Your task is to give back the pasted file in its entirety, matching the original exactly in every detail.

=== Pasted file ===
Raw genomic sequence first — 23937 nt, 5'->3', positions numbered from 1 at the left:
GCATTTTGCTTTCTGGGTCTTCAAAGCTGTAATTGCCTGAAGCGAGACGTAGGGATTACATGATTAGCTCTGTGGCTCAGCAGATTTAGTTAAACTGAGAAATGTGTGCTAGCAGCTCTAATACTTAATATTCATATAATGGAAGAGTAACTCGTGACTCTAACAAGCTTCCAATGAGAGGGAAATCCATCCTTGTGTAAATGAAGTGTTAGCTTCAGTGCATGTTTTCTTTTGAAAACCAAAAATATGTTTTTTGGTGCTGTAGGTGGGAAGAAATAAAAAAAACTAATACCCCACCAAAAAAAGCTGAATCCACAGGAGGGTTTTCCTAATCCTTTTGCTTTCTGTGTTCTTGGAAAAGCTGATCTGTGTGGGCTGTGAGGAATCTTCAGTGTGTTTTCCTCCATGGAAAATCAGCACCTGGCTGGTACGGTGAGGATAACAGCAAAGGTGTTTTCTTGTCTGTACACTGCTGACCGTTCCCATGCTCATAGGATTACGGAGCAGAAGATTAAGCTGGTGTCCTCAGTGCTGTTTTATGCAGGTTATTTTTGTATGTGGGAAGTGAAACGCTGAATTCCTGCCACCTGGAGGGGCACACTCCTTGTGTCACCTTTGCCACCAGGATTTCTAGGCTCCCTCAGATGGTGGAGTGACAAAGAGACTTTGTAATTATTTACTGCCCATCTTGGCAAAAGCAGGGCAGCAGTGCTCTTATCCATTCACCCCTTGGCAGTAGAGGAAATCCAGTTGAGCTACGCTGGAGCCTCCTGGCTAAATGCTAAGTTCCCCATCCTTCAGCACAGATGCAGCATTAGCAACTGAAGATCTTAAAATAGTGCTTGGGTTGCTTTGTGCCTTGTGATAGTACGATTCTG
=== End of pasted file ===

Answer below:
Raw genomic sequence first — 23937 nt, 5'->3', positions numbered from 1 at the left:
GCATTTTGCTTTCTGGGTCTTCAAAGCTGTAATTGCCTGAAGCGAGACGTAGGGATTACATGATTAGCTCTGTGGCTCAGCAGATTTAGTTAAACTGAGAAATGTGTGCTAGCAGCTCTAATACTTAATATTCATATAATGGAAGAGTAACTCGTGACTCTAACAAGCTTCCAATGAGAGGGAAATCCATCCTTGTGTAAATGAAGTGTTAGCTTCAGTGCATGTTTTCTTTTGAAAACCAAAAATATGTTTTTTGGTGCTGTAGGTGGGAAGAAATAAAAAAAACTAATACCCCACCAAAAAAAGCTGAATCCACAGGAGGGTTTTCCTAATCCTTTTGCTTTCTGTGTTCTTGGAAAAGCTGATCTGTGTGGGCTGTGAGGAATCTTCAGTGTGTTTTCCTCCATGGAAAATCAGCACCTGGCTGGTACGGTGAGGATAACAGCAAAGGTGTTTTCTTGTCTGTACACTGCTGACCGTTCCCATGCTCATAGGATTACGGAGCAGAAGATTAAGCTGGTGTCCTCAGTGCTGTTTTATGCAGGTTATTTTTGTATGTGGGAAGTGAAACGCTGAATTCCTGCCACCTGGAGGGGCACACTCCTTGTGTCACCTTTGCCACCAGGATTTCTAGGCTCCCTCAGATGGTGGAGTGACAAAGAGACTTTGTAATTATTTACTGCCCATCTTGGCAAAAGCAGGGCAGCAGTGCTCTTATCCATTCACCCCTTGGCAGTAGAGGAAATCCAGTTGAGCTACGCTGGAGCCTCCTGGCTAAATGCTAAGTTCCCCATCCTTCAGCACAGATGCAGCATTAGCAACTGAAGATCTTAAAATAGTGCTTGGGTTGCTTTGTGCCTTGTGATAGTACGATTCTG